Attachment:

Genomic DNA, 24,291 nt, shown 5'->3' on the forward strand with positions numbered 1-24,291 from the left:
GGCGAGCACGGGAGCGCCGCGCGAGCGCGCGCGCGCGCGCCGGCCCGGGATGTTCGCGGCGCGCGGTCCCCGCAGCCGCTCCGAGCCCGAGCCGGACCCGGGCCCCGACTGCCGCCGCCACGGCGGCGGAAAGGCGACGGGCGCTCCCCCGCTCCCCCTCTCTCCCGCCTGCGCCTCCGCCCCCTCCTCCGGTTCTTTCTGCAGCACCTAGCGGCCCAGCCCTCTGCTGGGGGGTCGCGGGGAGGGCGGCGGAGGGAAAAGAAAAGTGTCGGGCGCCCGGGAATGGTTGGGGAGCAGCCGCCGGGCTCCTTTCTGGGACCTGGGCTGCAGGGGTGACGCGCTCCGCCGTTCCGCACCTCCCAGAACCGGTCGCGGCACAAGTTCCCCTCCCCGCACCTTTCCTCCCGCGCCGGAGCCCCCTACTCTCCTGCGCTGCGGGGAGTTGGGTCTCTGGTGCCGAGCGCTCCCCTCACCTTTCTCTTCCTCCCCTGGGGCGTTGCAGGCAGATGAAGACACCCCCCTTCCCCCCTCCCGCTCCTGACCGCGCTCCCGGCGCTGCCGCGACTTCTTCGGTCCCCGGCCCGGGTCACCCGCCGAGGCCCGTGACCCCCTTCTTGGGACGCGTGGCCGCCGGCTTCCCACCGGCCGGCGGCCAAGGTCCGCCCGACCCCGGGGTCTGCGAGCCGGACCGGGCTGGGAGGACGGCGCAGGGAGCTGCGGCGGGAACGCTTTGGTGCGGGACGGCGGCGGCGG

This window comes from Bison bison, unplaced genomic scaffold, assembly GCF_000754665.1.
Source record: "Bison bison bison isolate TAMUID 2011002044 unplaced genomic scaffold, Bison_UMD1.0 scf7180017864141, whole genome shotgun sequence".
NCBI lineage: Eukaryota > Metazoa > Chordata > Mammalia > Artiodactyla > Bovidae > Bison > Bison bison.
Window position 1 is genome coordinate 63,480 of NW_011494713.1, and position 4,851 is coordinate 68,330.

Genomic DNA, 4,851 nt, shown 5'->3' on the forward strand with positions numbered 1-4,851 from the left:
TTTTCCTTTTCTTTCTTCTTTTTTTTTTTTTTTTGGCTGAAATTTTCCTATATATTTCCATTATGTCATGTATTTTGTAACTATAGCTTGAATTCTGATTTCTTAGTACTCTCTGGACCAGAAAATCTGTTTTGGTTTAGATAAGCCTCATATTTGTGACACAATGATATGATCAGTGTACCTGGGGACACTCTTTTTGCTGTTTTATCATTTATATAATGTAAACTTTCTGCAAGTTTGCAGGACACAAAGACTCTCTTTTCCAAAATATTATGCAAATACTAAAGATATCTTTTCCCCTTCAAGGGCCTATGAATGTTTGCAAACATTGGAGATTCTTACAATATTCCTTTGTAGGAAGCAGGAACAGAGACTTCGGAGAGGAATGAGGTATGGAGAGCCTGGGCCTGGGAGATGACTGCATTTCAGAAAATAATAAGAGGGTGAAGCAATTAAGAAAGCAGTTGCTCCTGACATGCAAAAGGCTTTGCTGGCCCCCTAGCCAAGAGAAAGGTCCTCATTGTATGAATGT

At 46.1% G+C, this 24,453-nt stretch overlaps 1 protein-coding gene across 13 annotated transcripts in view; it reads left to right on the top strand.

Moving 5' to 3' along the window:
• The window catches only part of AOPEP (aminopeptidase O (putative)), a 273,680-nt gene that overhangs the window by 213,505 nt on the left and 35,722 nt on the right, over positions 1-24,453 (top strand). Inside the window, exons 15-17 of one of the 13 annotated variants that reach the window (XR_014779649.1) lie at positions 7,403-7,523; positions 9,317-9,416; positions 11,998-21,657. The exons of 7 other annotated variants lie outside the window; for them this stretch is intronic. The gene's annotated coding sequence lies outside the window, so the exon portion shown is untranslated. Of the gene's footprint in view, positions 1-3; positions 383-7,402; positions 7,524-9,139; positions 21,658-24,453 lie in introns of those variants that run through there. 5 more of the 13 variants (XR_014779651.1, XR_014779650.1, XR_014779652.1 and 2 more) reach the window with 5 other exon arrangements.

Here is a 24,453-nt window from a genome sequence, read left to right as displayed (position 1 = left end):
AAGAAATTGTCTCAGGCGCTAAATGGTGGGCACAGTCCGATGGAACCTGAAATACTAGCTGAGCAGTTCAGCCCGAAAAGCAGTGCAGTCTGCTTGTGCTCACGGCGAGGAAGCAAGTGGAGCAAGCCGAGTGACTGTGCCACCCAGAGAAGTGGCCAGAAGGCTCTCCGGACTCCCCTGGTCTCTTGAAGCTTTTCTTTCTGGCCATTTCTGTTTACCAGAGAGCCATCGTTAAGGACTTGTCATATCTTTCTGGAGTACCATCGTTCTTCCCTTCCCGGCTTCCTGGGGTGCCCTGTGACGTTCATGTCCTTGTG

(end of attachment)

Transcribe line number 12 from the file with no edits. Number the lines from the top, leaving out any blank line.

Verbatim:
Here is a 24,453-nt window from a genome sequence, read left to right as displayed (position 1 = left end):